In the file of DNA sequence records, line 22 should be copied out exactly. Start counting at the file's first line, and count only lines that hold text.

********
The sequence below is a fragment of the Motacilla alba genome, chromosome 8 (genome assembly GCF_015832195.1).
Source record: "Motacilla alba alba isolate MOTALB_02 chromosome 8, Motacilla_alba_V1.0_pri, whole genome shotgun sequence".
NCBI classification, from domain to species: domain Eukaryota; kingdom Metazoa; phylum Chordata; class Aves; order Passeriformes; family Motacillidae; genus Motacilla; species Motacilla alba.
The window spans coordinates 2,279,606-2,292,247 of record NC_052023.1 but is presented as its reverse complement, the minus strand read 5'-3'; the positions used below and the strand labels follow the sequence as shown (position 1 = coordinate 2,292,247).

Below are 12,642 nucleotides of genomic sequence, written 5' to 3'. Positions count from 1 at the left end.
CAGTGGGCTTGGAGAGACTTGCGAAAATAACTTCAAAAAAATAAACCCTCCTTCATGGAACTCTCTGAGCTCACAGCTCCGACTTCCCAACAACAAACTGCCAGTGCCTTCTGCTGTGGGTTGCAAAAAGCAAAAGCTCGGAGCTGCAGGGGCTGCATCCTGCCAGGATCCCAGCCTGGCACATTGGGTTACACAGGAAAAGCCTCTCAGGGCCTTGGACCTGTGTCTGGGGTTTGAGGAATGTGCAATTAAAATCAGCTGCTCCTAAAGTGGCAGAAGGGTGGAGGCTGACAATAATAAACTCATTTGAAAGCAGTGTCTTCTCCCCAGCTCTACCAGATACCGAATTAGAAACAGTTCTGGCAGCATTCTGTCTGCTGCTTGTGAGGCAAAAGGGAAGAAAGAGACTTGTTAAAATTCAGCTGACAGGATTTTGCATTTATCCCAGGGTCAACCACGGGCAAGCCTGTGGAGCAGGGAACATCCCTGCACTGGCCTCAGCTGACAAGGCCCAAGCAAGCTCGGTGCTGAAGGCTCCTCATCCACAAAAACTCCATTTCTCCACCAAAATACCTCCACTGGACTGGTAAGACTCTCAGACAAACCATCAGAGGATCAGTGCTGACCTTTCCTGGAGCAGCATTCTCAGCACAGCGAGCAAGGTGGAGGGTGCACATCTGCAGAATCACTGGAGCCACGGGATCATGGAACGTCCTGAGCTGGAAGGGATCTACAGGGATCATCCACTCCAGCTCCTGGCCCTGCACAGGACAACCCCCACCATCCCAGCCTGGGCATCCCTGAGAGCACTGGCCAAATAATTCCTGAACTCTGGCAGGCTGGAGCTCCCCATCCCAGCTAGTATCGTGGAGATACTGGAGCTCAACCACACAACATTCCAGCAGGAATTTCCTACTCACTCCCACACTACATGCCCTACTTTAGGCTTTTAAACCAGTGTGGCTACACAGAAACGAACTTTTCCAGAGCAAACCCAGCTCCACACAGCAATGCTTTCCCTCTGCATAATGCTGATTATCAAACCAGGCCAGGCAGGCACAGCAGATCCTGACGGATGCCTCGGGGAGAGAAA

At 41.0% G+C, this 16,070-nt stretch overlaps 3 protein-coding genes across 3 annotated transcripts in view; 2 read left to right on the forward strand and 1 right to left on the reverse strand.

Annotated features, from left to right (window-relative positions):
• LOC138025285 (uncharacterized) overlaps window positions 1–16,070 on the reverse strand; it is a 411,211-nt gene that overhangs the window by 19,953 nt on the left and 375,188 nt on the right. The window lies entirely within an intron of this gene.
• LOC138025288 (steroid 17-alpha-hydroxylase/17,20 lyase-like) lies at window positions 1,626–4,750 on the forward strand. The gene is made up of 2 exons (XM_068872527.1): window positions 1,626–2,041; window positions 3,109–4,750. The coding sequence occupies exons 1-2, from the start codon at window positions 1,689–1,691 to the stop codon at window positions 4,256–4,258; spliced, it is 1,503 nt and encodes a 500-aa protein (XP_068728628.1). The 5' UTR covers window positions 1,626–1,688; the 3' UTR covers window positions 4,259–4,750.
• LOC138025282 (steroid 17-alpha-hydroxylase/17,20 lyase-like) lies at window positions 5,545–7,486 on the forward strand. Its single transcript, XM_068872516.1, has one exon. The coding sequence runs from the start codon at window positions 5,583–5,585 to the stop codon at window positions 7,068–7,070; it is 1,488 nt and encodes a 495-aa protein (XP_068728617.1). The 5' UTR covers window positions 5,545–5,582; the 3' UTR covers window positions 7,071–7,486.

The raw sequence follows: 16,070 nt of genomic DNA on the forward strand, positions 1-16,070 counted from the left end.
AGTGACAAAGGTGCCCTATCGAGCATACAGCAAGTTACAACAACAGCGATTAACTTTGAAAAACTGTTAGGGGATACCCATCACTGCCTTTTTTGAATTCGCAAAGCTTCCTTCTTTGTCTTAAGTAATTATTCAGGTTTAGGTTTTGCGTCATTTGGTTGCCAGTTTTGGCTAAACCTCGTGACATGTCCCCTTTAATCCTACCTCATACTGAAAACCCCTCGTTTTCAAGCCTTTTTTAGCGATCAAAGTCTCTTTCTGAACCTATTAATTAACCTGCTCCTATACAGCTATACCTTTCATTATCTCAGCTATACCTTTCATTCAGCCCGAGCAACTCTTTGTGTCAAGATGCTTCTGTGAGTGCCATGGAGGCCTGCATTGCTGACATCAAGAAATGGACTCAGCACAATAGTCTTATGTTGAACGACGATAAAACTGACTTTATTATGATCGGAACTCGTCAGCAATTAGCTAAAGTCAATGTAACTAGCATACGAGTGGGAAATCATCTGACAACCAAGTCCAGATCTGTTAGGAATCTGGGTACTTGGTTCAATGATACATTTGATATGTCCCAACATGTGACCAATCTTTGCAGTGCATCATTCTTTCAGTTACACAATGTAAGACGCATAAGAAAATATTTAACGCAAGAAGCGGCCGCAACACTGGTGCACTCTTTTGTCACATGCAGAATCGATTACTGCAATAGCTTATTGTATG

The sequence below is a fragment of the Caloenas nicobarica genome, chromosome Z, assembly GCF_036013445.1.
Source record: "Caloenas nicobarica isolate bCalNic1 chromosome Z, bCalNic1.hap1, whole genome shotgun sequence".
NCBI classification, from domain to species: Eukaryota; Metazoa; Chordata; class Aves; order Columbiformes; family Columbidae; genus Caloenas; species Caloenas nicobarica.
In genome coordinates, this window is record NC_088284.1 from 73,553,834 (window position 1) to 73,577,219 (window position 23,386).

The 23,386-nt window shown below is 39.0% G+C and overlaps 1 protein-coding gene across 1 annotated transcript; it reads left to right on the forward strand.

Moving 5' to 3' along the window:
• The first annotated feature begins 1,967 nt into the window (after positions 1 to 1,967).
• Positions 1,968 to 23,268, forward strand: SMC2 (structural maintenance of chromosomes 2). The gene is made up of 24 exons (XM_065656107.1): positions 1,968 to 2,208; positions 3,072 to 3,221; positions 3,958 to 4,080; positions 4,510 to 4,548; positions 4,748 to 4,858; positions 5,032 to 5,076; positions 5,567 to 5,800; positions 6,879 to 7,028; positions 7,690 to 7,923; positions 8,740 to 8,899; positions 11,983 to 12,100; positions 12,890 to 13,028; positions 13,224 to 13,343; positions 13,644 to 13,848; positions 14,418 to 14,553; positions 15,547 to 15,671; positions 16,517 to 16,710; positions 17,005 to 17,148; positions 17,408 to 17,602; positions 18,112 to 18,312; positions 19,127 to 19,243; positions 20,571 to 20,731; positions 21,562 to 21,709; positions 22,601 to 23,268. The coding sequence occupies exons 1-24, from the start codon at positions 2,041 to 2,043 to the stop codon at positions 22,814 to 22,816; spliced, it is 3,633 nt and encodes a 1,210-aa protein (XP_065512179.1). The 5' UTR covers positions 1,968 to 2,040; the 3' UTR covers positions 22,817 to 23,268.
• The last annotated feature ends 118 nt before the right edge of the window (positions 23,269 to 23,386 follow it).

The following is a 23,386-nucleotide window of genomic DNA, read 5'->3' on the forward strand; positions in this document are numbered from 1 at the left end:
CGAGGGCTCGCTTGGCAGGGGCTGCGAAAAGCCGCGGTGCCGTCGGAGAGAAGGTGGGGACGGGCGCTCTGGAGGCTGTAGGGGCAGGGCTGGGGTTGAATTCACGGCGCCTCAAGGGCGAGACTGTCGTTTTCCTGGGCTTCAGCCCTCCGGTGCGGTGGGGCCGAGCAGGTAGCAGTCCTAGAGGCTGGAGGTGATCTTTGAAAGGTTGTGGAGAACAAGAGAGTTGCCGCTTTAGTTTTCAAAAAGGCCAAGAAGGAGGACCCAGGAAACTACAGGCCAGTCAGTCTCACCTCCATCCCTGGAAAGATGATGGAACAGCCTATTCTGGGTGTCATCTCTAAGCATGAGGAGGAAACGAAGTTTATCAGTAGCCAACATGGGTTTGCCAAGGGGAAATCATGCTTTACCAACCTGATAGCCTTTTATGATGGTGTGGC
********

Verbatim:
• The last annotated feature ends 118 nt before the right edge of the window (positions 23,269 to 23,386 follow it).